- Replace “but” with “and”. It’s no longer, “I’d love to take that two-week vacation abroad, but I can’t afford it.” People with an abundance mindset say, “I’d love to take a vacation, and this is what I’m going to do.”
Recognizing money bias, eliminating imposter syndrome, and building an abundance mentality are all part of developing a successful money mentality — not the be-all and end-all. However, these measures show that a large part of growing wealth stems from self-reflection and not external influences.
In fact, our success is in our hands.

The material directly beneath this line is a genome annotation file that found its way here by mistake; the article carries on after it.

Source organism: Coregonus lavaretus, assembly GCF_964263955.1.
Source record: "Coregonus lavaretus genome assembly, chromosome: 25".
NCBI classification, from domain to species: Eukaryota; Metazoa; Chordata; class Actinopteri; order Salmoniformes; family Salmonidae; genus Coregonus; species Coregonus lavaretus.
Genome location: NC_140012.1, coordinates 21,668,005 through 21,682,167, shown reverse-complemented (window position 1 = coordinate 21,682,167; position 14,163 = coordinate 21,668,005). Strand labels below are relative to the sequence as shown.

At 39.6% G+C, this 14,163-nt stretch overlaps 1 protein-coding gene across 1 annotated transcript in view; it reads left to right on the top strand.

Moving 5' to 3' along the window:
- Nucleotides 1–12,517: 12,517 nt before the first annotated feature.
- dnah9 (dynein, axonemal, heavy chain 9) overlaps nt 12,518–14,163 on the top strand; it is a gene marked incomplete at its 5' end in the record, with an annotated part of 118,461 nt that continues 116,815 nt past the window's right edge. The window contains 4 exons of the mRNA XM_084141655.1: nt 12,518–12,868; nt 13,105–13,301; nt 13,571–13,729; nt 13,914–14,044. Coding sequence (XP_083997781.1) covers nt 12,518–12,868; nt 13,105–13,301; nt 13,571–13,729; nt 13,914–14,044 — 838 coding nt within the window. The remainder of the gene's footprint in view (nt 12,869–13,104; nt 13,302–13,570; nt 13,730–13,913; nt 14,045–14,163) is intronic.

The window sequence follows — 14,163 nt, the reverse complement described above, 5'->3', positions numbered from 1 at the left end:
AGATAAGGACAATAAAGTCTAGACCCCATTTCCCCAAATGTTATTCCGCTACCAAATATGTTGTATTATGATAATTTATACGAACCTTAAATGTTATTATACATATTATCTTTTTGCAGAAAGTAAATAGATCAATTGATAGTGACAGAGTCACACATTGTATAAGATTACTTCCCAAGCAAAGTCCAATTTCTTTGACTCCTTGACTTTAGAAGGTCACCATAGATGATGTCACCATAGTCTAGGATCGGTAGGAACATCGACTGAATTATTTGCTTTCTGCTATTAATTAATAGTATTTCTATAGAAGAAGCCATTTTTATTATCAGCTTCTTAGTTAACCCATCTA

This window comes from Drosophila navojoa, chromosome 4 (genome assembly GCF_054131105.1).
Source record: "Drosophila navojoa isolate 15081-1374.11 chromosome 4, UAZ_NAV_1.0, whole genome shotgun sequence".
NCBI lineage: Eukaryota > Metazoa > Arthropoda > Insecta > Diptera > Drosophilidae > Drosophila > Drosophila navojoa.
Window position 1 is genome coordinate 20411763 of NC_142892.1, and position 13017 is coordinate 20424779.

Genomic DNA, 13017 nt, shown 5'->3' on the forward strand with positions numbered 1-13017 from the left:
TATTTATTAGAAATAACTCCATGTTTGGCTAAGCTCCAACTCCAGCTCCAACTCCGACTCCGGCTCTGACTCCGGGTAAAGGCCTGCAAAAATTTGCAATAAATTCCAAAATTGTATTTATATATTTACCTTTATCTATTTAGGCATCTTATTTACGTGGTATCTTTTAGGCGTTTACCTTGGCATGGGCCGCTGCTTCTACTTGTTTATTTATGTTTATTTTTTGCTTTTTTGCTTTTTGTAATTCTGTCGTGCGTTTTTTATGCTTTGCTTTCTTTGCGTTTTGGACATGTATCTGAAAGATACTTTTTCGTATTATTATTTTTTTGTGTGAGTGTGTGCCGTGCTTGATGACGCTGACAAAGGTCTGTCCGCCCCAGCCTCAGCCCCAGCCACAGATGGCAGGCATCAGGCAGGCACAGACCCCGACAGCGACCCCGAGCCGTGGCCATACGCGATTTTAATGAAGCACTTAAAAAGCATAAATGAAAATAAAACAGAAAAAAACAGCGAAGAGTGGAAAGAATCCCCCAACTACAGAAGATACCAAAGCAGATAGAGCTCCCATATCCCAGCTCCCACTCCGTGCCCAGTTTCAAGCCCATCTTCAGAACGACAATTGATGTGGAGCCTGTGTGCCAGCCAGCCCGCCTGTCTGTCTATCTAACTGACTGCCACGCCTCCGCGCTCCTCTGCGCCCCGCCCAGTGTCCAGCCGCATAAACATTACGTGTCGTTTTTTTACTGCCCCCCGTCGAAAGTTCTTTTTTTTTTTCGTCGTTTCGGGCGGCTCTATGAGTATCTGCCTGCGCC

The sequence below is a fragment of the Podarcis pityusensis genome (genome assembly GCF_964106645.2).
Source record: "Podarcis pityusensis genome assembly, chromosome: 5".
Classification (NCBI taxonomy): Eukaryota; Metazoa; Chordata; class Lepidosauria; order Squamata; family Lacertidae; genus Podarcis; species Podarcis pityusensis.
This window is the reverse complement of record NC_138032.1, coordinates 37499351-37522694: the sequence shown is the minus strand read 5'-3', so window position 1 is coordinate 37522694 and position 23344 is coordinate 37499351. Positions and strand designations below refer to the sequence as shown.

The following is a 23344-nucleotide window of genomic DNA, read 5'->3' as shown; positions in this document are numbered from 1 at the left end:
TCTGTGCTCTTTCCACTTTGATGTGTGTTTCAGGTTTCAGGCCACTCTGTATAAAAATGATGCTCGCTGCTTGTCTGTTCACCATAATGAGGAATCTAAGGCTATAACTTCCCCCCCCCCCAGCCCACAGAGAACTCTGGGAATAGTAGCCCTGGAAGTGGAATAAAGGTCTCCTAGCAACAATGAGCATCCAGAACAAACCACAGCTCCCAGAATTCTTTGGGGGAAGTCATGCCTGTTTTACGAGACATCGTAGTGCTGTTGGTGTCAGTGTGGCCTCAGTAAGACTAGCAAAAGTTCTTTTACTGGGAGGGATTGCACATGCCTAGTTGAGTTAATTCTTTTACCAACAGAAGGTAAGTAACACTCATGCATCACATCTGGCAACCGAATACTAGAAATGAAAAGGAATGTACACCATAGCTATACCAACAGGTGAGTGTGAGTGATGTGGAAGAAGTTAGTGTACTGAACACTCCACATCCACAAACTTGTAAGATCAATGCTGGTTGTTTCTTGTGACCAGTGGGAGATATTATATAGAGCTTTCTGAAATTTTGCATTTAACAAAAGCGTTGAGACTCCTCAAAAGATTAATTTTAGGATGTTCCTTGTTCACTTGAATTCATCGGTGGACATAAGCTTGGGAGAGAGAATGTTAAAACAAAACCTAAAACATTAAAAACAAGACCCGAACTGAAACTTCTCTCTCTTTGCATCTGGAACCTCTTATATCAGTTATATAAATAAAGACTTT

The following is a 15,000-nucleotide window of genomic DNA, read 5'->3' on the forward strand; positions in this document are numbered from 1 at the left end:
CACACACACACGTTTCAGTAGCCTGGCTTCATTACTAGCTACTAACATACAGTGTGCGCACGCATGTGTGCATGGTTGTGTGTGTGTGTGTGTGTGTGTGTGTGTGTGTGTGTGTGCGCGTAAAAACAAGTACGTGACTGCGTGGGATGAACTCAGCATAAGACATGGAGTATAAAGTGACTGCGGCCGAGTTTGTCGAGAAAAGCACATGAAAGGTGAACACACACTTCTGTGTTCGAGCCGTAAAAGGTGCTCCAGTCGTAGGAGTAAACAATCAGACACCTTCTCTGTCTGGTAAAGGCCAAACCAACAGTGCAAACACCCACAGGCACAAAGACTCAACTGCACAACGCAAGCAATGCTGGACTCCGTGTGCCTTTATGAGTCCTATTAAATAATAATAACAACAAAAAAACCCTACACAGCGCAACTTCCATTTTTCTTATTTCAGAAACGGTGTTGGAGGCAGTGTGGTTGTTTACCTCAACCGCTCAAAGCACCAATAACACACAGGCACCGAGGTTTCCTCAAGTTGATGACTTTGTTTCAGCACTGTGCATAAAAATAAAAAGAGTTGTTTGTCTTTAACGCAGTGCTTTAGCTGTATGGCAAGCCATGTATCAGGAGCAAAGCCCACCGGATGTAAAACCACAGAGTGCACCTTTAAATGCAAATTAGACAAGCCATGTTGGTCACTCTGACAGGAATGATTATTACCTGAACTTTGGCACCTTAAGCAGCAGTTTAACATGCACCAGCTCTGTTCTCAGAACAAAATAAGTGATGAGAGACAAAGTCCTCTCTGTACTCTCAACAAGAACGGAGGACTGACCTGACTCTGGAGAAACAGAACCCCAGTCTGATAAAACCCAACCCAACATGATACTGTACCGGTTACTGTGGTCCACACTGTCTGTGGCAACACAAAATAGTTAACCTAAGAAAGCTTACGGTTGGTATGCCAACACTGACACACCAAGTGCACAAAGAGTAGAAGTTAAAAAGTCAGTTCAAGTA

Please remember that past performance may not be indicative of future results. Different types of investments involve different levels of risk and there can be no assurance that the future performance of any particular investment, investment strategy or product, including investments and/or investment strategies recommended or implemented by Waldron Private Wealth (WPW), or others, will not be guaranteed investment-related content directly or indirectly referenced in this article is profitable, meets a relevant stated historical level of performance, is appropriate for your portfolio or individual situation, or proves successful. Due to various factors, including changing market conditions and/or applicable laws, the content may no longer reflect current opinions or positions. In addition, you should not assume that any discussion or information contained in this newsletter is intended to be a receipt or a substitute for personalized investment advice from WPW. To the extent that a reader has questions as to the applicability of any of the specific points discussed above to their individual situation, they are encouraged to consult a professional adviser of their choice. WPW is not a law firm or a licensed accounting firm and no part of this content should be construed as legal or accounting advice. A copy of WPW’s current written disclosure brochure, which discusses our consulting services and fees, is available upon request or at www.waldronprivatewealth.com (opens in new tab).